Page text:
At the time ESEA passed it was widely presumed that a basic value of US democracy was that schooling of the young was a local community responsibility. While the states set guidelines, and provided funds and oversight, specific pedagogical and curricular decisions were mostly left to teachers, principals, districts, and locally elected governing boards. There were exceptions notably the textbook adoption states --California, Texas and several states in the Deep South. But even these states lacked the legal mandate and/ or the bureaucratic apparatus to force compliance to specific curricular and pedagogical mandates. In order to guard against intrusions by federal officials Congress added explicit language to ESEA prohibiting any "federal agency or official from exercising direction, supervision, or control over the curriculum, program of instruction, administration, or personnel in any educational institution or school system." Most ESEA funds went directly to the local authorities thereby bypassing the authority of the states' education officials and departments of education.
In 1967, the final piece of the Great Society educational agenda was set in place. Called 'Follow Through', it was intended to capitalize on progress made by Head Start by providing educational services to children from kindergarten through third grade. However, by 1967, talk of the Great Society and War on Poverty had all but disappeared from mainstream politics. 1965 was the zenith of Great Society legislative accomplishment, but it was also a year of other fateful events that led to the unraveling of the Johnson presidency. Thousands of "advisors" and massive U.S. bombings had failed to secure US victory in Vietnam and Johnson dispatched the first contingent of combat troops, 3,500 Marines, to Vietnam in early March. By year's end there were I84, 000 troops and the numbers were rising. As the numbers swelled so too did anti-war protests on college campuses across the country. The resistance was widespread and led by a new generation of radical (largely white male) college students, known as the 'New Left'.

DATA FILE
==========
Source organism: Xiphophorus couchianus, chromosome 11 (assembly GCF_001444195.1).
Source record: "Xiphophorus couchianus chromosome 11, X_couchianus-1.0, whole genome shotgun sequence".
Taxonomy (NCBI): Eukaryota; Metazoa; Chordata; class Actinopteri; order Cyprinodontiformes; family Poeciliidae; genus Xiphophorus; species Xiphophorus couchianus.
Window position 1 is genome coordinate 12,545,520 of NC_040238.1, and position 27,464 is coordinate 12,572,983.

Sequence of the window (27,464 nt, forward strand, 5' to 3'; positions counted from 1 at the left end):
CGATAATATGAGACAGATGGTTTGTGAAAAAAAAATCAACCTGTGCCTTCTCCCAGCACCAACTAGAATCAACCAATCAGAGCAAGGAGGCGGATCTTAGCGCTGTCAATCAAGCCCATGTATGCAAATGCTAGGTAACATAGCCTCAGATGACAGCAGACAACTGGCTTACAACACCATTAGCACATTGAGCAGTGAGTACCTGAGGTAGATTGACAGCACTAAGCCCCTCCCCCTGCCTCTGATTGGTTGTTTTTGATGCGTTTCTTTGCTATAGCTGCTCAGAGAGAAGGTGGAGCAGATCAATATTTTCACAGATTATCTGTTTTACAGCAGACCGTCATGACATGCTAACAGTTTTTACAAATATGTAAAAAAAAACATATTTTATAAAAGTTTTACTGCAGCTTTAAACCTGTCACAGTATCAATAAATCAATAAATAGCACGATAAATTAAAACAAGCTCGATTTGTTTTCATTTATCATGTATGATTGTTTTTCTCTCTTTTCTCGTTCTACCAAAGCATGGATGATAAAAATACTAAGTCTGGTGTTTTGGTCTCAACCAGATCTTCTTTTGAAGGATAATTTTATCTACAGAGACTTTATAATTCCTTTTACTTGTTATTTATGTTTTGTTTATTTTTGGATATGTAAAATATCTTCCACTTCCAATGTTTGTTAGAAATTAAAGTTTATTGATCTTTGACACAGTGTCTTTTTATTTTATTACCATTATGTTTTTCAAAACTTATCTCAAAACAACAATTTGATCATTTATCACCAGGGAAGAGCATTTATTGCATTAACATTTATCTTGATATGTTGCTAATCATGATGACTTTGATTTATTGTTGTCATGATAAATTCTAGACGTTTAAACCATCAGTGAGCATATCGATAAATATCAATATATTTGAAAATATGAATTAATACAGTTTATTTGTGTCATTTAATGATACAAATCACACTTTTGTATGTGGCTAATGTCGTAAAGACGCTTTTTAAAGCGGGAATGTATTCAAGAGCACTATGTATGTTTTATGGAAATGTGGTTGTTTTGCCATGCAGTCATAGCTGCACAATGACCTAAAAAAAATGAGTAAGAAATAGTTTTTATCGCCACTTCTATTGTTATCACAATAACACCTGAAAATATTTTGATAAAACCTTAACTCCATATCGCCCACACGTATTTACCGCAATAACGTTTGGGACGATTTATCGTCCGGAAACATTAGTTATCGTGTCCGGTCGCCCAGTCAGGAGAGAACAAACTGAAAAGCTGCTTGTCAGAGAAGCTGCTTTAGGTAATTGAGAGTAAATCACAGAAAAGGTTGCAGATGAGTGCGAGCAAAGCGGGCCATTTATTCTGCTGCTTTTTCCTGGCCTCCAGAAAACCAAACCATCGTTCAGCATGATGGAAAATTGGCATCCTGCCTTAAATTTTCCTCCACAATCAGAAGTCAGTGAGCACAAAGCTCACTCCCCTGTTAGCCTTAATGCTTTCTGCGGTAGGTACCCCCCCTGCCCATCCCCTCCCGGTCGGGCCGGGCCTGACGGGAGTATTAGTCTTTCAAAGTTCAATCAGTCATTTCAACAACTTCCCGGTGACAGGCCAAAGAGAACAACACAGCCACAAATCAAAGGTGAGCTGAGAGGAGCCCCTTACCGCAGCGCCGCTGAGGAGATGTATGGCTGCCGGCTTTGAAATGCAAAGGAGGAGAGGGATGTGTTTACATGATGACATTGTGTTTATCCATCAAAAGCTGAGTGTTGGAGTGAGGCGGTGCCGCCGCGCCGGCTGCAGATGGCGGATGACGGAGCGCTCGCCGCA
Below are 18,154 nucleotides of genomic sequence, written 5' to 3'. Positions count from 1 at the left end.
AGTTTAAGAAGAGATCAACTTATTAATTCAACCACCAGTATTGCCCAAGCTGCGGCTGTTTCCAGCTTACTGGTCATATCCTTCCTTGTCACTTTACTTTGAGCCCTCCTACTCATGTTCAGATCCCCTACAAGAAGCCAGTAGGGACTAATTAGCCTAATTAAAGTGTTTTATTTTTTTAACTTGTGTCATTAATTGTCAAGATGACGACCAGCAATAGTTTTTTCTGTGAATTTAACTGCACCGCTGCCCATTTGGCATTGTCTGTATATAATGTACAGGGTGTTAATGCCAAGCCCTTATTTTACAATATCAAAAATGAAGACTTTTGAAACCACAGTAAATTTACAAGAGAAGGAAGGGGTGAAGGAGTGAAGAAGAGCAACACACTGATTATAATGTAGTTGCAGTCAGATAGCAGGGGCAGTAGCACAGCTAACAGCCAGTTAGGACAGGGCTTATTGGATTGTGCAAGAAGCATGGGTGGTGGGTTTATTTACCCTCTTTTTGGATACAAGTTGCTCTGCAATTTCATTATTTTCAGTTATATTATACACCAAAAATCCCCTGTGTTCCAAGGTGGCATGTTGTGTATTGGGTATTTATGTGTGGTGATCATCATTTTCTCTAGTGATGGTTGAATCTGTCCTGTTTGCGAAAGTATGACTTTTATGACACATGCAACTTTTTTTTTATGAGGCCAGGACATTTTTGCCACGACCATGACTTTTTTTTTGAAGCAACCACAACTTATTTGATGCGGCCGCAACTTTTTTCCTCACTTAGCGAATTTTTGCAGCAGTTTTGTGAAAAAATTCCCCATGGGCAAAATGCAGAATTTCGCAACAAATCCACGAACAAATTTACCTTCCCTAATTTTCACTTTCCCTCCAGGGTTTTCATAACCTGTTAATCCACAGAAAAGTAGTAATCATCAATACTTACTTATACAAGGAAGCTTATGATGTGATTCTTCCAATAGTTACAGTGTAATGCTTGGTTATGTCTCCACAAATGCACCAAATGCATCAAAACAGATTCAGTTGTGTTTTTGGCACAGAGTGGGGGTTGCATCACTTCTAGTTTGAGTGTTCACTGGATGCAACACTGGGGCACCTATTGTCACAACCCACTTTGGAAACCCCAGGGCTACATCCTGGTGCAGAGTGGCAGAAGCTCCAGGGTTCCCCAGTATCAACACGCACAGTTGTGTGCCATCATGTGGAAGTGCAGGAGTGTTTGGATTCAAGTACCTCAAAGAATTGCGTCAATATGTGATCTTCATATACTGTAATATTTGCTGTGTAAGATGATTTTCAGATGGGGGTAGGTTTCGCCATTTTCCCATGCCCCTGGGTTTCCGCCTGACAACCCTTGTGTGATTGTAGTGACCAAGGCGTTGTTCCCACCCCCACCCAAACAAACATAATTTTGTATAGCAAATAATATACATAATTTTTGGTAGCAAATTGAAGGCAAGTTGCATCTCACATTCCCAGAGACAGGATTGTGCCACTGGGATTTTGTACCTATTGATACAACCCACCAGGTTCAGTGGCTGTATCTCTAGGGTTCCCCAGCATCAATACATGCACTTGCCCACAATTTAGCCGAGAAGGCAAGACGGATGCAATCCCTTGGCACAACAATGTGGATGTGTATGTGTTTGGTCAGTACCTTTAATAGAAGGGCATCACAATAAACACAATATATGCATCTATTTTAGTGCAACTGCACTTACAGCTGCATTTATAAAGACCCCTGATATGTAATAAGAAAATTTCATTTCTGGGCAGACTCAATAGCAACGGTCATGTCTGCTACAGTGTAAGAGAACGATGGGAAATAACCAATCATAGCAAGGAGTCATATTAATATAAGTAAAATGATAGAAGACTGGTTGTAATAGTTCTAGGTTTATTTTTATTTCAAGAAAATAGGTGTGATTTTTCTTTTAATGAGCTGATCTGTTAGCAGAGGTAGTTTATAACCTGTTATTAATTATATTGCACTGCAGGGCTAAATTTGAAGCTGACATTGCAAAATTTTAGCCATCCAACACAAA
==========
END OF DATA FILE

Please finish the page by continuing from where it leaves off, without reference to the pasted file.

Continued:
1965 was also a year of domestic violence and racial ferment. There were civil rights demonstrations and marches throughout the South led by Martin Luther King Jr. and the Southern Christian Leadership Council. Coincidentally, the first contingent of Marines, arrived in Vietnam on the Monday following 'Bloody Sunday', a day when peaceful marchers in Selma were gassed and brutally beaten by Alabama state troopers in plain sight of cameras and the national press. 1965 was also a year when several thousand young men and women descended upon the South to test the Johnson Administration's resolve to make good on its vow to defend civil rights. 1965 was the same year that Malcolm X was assassinated while preaching a message of Black unity and resistance (as opposed to non-violence), and that Watts, a neighborhood of the desperately poor in LA, mostly African American and Latino, erupted into six days of uncontrolled violence that killed 34, wounded 1000, burned and leveled hundreds of buildings, and led to the arrest and jailing of over 4000. From 1965 through 1967, the first year of Project Follow Through, there was violence in 100 cities across the U.S. 1967 was also the year that that Martin Luther King delivered his historic sermon "A Time To Break Silence" at Riverside Church in New York City that forged a link between the anti-war and civil rights movements.